One key skill in writing code is the ability to use comments. Comments are usually used to leave notes about the function of the code. However, they can also be used to disable parts of the code.
This guide will show you how to use comments in Python effectively.
- A working Python programming environment
- The ability to create and edit Python files
Python Comment Basics
To mark a line as a comment, start the line with a hash sign and a space:
# This is a sample comment.
Using the hash sign to start the line tells the system to ignore everything on that line. You can still see it when you edit the file. When the application runs, it pretends like those lines don’t exist.
For example, in the Hello World program below:
# Display the text “Hello, World!” on the screen. print(“Hello, World!”)
The system will only run the code on the second line. The first line explains what the second line of code is supposed to do.
You can set any line as a comment, and use as many as you’d like. If your code has different blocks, you can use a comment to explain each one:
# Define a variable flowers as a list of strings. flowers = [‘rose’, ‘carnation’, ‘daisy’, ‘marigold’, ‘tulip’, ‘sunflower’] # Create a for loop to iterate through flowers list, and displays each string item. for flower in flowers: print(flower)
To mark a series of lines as a comment, add a hash sign to the beginning of each line:
# This is a comment # that runs on to # multiple lines.
Some text or code editors for programming (like Notepad++ or Atom) will allow you to highlight the text, then mouse-click to mark the block as a comment. These tools can save you time commenting out each line.
In general, you should use the hash sign for each line to mark it as a comment. This is the recommended and approved method. However, you may need a quick way to comment out a whole section. Use a triple-quote mark to achieve a similar function as a comment:
def addition_test(a, b): result = a + b “”” This is a block of commented lines. They aren’t parsed and interpreted by the compiler. “”” return result
Note: It is important that you correctly indent the triple-quote mark. If you don’t, you will see a syntax error.
This method doesn’t create a true comment. Instead, it creates a text constant with no function. As long as you don’t add anything that accesses that string of text, it will work the same as a regular comment.
The triple-quotation mark can be tricky, because in some circumstances it creates a docstring. If you use a triple-quote following:
- A function signature
- A class definition
- At the start of a module
…Python will read it as a dosctring. Docstrings let you put human-readable text into the project. This is usually used to create documentation that’s part of the application and can be accessed at runtime.
This is where you comment on the same line as a piece of code. The best time to use this is when you’re explaining a complicated operation. Use an inline comment to point out the exact spot you want to clarify.
Use the standard hash sign to signify an inline comment:
function set variable run command run additional command # Tricky part: The program breaks if this line is removed.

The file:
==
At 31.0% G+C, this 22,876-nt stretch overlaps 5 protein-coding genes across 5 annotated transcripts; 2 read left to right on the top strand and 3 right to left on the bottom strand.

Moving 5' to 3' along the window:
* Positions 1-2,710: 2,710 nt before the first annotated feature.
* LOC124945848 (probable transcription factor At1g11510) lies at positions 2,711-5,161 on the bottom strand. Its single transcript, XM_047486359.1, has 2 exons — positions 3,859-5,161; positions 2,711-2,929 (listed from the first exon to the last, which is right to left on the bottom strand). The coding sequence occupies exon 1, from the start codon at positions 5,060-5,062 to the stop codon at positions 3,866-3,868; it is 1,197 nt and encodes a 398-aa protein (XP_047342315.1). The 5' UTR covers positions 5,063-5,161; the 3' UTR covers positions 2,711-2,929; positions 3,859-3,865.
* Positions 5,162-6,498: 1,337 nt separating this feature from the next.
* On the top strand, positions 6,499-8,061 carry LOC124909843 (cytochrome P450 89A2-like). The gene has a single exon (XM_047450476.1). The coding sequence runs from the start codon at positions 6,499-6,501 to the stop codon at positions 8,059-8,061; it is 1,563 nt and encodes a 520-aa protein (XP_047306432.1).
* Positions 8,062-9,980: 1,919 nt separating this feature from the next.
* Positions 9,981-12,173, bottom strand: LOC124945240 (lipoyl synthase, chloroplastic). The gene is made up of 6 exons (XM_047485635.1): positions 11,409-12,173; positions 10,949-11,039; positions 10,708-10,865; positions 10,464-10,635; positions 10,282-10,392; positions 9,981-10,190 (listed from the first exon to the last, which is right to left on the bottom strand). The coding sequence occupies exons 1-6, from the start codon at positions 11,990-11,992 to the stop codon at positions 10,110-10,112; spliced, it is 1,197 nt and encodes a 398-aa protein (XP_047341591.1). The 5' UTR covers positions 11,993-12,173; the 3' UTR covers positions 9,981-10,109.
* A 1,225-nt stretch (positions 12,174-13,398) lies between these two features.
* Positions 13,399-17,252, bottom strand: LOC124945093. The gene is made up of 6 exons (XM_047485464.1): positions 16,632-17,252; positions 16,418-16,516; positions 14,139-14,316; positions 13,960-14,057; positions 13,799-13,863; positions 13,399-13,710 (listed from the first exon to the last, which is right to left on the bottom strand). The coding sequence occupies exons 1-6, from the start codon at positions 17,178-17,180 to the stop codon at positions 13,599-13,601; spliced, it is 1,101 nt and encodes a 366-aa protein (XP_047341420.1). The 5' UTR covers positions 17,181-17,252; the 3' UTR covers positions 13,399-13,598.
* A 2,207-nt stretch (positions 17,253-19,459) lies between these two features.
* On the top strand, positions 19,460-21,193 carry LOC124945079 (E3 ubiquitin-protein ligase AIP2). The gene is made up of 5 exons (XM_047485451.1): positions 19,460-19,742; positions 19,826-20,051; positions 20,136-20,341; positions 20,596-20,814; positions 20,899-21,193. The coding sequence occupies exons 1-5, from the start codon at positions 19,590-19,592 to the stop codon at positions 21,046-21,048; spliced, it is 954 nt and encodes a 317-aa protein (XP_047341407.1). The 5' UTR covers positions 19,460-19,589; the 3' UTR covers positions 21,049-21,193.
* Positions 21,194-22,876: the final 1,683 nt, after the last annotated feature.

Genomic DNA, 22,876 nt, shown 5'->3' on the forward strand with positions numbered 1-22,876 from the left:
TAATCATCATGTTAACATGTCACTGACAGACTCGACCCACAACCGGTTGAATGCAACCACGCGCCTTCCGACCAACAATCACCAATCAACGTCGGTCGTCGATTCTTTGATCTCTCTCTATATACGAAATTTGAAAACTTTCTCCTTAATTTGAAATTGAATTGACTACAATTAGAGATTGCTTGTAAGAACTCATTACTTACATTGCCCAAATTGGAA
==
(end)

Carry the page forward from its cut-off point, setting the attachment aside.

Inline comments can be used to add context for people who are reading the code. For example, you might explain the purpose of a variable, or leave a note about the type of variable created. It can also be helpful to explain why a particular command is used, as in the example above.
Commenting Out Code for Testing
Because comments render text invisible to the parser, you can use them to disable commands. This lets you test segments of your code with and without new additions.
For example, look at this simple dice rolling program:
import random min = 1 max = 6 roll_again = "yes" while roll_again == "yes" or roll_again == "y": print "Rolling the dice..." print "The values are...." print random.randint(min, max) print random.randint(min, max) # Add two random numbers together for a sum # while roll_again == “yes” or roll_again == “y”: # print ”Rolling the dice…” # print “You rolled a “ # print random.randint(min,max) + random.randint(min, max) roll_again = raw_input("Roll the dice again?")
The section that’s commented out is unused. Remove the hash sign to enable the code to test it.
Commenting Best Practices in Python
- Comment at the same indentation as the code you’re referring to. This makes it easier to see what you’re referring to.
- Update your comments when you update your code. Incorrect comments are worse than no comments.
- Use complete sentences. Capitalize appropriate words, unless you’re referring to an identifier (like a variable). Never change the case of an identifier.
- Block comments should be written out in complete sentences, with periods. Aim for 80 words per line or less.
- If you have multiple sentences in a comment, use a double-space between sentences.
- Write comments in English.
- For a block comment with multiple paragraphs, add a blank line between paragraphs with a single comment tag preceding a blank line.
- For inline comments, leave at least two spaces between the code and the comment. Use inline comments sparingly, and avoid using them to state the obvious.
You should now understand how (and why) to make comments in the Python language.